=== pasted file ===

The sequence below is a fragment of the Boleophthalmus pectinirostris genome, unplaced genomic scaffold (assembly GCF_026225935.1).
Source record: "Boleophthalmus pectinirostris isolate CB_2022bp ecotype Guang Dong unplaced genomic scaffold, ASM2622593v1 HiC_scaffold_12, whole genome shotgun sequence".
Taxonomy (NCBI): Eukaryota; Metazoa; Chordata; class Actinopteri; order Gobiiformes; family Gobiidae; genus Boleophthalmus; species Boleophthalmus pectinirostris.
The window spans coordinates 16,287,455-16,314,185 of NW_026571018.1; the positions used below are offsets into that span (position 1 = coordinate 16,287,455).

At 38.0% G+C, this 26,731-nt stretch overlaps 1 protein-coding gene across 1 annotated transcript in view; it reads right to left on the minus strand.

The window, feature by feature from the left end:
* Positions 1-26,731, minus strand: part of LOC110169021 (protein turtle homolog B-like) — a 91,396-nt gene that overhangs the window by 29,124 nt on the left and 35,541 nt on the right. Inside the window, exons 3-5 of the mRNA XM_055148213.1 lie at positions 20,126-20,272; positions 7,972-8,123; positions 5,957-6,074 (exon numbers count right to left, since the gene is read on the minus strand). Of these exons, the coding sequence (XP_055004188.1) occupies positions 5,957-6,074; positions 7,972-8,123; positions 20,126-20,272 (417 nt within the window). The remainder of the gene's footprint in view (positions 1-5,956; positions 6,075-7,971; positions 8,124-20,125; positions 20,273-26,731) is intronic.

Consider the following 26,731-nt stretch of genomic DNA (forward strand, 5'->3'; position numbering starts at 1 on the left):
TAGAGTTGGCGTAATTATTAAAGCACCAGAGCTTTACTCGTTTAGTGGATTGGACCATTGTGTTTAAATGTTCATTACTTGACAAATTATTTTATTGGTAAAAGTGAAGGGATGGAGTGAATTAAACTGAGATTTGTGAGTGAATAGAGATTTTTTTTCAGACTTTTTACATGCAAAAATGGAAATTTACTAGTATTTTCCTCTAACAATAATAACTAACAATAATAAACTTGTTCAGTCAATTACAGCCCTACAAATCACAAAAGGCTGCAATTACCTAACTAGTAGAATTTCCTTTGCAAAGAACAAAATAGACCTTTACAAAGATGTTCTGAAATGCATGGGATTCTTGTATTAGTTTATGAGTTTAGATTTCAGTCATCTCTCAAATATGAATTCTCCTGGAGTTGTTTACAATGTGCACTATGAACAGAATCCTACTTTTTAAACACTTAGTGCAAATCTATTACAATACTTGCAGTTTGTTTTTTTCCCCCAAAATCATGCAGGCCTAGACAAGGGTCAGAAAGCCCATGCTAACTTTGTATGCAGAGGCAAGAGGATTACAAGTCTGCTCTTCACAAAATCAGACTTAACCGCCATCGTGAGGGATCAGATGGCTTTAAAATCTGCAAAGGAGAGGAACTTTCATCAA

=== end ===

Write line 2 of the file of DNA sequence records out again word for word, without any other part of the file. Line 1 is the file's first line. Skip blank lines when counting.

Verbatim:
Source record: "Boleophthalmus pectinirostris isolate CB_2022bp ecotype Guang Dong unplaced genomic scaffold, ASM2622593v1 HiC_scaffold_12, whole genome shotgun sequence".